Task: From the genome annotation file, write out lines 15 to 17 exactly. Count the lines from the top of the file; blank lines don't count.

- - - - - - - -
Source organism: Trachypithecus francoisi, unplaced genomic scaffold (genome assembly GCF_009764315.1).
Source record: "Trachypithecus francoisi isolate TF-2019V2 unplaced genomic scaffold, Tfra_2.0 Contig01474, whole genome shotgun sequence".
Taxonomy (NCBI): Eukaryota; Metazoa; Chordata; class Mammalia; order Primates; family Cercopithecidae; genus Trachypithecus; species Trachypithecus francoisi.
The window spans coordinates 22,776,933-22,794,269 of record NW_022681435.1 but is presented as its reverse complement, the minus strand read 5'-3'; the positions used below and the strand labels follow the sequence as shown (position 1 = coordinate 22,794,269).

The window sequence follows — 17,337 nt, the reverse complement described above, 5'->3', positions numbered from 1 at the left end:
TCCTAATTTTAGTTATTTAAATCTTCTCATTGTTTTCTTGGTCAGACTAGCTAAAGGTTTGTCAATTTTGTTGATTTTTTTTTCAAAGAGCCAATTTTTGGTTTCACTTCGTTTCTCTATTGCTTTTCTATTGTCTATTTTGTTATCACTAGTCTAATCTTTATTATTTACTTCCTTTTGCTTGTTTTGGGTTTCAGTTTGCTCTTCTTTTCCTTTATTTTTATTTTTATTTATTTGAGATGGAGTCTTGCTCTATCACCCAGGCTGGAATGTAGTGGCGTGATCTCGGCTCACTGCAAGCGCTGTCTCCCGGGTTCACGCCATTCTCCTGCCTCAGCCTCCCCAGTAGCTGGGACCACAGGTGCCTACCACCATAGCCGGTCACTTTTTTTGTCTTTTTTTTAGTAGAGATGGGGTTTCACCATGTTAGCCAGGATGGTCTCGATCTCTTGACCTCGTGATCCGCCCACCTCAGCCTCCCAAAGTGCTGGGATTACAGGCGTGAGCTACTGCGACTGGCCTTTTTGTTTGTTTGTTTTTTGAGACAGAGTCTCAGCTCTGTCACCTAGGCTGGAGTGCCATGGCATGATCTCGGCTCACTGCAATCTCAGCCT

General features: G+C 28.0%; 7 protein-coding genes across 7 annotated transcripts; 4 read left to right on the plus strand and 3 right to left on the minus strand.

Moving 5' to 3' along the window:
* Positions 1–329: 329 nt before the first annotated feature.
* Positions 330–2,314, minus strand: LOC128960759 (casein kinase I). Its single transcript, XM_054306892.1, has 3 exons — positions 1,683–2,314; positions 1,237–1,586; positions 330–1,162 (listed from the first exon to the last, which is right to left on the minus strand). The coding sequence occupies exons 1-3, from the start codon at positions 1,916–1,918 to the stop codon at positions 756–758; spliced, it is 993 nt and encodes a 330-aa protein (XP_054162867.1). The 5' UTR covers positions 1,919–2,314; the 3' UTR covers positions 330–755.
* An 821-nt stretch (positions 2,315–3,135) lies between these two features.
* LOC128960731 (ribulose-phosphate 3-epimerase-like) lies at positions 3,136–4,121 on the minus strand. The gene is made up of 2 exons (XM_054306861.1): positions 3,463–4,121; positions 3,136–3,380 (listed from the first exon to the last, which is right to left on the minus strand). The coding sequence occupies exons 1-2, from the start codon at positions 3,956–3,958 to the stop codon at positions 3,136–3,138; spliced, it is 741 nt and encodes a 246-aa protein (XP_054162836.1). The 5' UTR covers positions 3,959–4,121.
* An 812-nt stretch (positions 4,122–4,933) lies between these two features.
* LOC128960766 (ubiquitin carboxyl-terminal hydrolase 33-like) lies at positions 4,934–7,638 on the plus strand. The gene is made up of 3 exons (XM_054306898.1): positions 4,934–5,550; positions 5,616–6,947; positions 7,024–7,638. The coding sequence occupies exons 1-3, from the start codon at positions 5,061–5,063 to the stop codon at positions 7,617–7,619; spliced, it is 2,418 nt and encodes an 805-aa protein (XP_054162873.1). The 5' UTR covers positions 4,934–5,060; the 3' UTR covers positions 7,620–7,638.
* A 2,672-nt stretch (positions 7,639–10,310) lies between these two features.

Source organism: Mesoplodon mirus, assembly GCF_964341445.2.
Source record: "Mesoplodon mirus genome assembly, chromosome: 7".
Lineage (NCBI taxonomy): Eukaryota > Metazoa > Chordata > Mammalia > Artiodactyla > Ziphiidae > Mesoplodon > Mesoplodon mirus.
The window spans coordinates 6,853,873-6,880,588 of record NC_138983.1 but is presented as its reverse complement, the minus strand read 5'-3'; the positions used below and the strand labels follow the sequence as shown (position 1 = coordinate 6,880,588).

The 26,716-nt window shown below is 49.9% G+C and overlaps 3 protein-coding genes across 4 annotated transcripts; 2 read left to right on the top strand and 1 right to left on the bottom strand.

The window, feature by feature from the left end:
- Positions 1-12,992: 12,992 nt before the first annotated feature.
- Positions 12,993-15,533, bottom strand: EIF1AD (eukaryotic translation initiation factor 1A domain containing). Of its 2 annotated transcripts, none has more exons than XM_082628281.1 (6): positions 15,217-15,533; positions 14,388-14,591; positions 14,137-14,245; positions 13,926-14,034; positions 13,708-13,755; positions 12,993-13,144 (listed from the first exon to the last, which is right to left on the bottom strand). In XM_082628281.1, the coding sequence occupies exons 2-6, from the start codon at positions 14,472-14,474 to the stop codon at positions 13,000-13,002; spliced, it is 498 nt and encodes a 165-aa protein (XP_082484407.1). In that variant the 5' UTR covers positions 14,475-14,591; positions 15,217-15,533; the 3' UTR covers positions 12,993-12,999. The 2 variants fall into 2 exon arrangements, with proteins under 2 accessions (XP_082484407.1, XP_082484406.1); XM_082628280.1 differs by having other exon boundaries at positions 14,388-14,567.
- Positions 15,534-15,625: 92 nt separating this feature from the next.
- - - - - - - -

* A 2,672-nt stretch (positions 7,639–10,310) lies between these two features.

Source organism: Mesoplodon mirus, assembly GCF_964341445.2.
Source record: "Mesoplodon mirus genome assembly, chromosome: 7".